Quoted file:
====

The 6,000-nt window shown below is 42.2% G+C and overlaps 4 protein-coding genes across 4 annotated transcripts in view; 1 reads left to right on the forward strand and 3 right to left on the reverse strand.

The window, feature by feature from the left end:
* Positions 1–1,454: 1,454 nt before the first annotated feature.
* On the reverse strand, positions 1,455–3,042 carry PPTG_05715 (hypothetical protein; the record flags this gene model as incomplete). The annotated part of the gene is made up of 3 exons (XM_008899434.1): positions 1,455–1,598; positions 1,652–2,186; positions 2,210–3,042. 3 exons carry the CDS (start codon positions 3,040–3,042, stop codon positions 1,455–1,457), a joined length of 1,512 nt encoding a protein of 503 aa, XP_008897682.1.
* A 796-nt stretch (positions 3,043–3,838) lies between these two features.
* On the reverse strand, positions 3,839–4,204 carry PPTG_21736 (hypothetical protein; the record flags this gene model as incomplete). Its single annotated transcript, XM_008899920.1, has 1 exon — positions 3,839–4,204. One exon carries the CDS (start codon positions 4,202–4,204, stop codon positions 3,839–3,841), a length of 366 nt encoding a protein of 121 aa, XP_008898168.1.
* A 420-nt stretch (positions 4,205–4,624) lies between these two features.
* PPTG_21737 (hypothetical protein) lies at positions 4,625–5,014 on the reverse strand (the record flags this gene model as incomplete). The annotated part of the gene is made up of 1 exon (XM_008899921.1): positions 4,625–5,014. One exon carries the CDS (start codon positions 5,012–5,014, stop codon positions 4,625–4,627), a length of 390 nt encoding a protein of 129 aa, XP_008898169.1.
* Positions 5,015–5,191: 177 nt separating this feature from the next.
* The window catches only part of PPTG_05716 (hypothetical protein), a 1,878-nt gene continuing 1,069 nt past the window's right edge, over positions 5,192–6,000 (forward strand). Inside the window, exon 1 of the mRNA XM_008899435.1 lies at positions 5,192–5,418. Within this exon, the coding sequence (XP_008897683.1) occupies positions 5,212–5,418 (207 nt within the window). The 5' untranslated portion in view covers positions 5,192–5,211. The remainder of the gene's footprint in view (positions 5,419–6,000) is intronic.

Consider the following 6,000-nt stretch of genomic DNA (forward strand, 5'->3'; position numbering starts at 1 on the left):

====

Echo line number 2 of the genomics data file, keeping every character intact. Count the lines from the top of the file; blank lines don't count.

The window, feature by feature from the left end: